The Oiirenomi (pronounced oh/ee/reh/noh/mee) is the most common variety of Japanese woodworking chisel, and the style best known both inside and outside Japan. There are several types of oiirenomi made, but in this post we will examine the most popular type called the ”mentori oiirenomi” ( 面取り追入鑿) meaning ” beveled” oiirenomi.
As mentioned in my previous post in this series, “nomi” means ” chisel” in the Japanese language, but the term ”oiire” 追入れ” is not so straightforward. It is composed of two Chinese characters: ”Oi” 追い meaning ”to chase” or ” to follow,” and ”ire” 入れ meaning ” insert” or ”place in.” I am uncertain of the origin of this word, but some hints of the original meaning may perhaps be deduced from the characters.
As the name suggests, this chisel’s face is beveled at both sides making it lighter and better able to get into tight locations than the older-style kakuuchi oiirenomi, the forerunner of this chisel, which we will examine in a future post.
I think most people agree that the two bevels moving up the blade, curving around the shoulder, and feathering into the neck give this chisel a sculptural, elegant appearance. While these bevels do make this chisel handier and better able to access tight spots, they do sacrifice some stiffness and authority compared to the kakuuchi style. But clearly, these compromises are acceptable to most consumers.
A member of the tatakinomi family, it is designed to be struck with a steel hammer and has a hoop (called a “katsura” in Japanese which means “crown”) on the handle’s end to prevent splitting.
There are larger types of tatakinomi called atsunomi better suited than the oiirenomi to heavy cutting and wasting wood in applications such as timber frame joints, and most of those share the same mentori bevel detail, but oiirenomi are better suited to lighter tasks such as furniture work and interior installation work the same as Western bench or butt chisels.
Oiirenomi in general and mentori oiirenomi especially are light-weight, relatively inexpensive, and handy to use. All woodworkers in Japan own at least a few of these.
Materials and Manufacturing Techniques
Our oiirenomi are hand-forged by traditional self-employed blacksmiths with more than 50 years of experience working in their self-owned one-man smithies. They are stubborn gentlemen absolutely dedicated to quality.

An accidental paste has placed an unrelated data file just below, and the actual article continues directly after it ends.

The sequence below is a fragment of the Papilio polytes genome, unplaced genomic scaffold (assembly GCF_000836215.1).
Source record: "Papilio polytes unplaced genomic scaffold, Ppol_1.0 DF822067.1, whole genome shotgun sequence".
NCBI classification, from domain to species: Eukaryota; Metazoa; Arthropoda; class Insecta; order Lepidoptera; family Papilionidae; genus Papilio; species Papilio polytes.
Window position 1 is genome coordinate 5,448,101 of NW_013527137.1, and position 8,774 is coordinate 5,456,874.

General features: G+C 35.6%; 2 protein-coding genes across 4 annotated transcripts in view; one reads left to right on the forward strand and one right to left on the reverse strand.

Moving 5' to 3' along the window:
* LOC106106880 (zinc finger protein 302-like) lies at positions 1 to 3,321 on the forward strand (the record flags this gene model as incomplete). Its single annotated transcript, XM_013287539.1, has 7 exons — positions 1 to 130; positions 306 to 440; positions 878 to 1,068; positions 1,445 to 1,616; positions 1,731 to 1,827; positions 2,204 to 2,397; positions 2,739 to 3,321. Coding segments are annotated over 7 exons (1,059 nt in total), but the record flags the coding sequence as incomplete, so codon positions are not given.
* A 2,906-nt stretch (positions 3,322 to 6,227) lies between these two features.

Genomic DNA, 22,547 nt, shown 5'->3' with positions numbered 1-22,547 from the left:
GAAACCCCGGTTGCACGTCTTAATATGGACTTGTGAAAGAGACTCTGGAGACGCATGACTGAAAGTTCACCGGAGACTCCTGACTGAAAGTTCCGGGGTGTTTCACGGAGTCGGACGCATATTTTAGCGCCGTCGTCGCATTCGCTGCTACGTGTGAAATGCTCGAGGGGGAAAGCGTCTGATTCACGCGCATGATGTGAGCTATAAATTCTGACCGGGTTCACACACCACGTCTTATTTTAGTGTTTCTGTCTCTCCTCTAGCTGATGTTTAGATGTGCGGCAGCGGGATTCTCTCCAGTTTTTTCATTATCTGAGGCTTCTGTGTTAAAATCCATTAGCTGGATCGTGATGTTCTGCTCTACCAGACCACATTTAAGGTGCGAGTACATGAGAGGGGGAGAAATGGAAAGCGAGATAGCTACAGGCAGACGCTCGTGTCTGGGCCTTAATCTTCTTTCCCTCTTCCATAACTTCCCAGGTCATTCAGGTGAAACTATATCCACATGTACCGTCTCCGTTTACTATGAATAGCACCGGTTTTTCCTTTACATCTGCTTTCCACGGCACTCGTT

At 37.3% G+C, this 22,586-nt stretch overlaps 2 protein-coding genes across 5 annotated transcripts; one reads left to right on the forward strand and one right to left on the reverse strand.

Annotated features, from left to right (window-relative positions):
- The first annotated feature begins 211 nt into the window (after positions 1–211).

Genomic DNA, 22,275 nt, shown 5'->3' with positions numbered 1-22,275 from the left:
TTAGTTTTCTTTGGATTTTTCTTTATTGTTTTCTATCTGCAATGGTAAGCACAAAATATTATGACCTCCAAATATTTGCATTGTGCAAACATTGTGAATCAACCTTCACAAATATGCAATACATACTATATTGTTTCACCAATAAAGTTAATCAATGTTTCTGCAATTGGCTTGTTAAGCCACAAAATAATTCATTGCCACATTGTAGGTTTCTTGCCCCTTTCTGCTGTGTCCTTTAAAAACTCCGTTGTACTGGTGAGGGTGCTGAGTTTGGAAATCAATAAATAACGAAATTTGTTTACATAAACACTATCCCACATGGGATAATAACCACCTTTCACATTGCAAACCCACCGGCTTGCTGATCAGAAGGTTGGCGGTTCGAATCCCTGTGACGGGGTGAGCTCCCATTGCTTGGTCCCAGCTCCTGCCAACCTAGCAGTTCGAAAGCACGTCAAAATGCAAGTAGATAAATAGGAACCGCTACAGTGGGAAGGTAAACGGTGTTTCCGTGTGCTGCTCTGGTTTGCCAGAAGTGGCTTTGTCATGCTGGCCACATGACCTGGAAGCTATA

These blacksmiths use only Hitachi’s Metal’s Yasugi Shirogami No.1 Steel (aka “White Label Steel”) for the cutting edge, a plain, exceptionally high-purity, high-quality, high-carbon steel that does not contain significant amounts of chrome, molybdenum, nickel, vanadium, or tungsten, chemicals which are added to nearly all commercial tool steels to make products easier to mass-produce by factory workers, instead of more expensive skilled blacksmiths, with fewer rejects. These alloys add considerably to the cost of the strip steel, while resulting in a finished product that will not become as sharp as Shirogami steel, will not hold a sharp edge as long, and will be more unpleasant and more time-consuming to sharpen. If you have the sharpening skills, then Shirogami No.1 is a steel you should experience.
The blade combines a strip of this high-carbon steel forge-laminated to a softer low/no-carbon steel body and neck. During heat treatment the high-carbon steel layer becomes very hard, but the low-carbon steel body and neck remain relatively soft. In use, this construction protects the hard steel from breaking, which is what would happen if the entire chisel was made of one piece of steel hardened to the degree Japanese professional woodworkers demand. It also makes it easier to sharpen the hard cutting edge, a task that would be difficult if the blade was all the same hardness. Please see this this page, this page, and this page to learn more.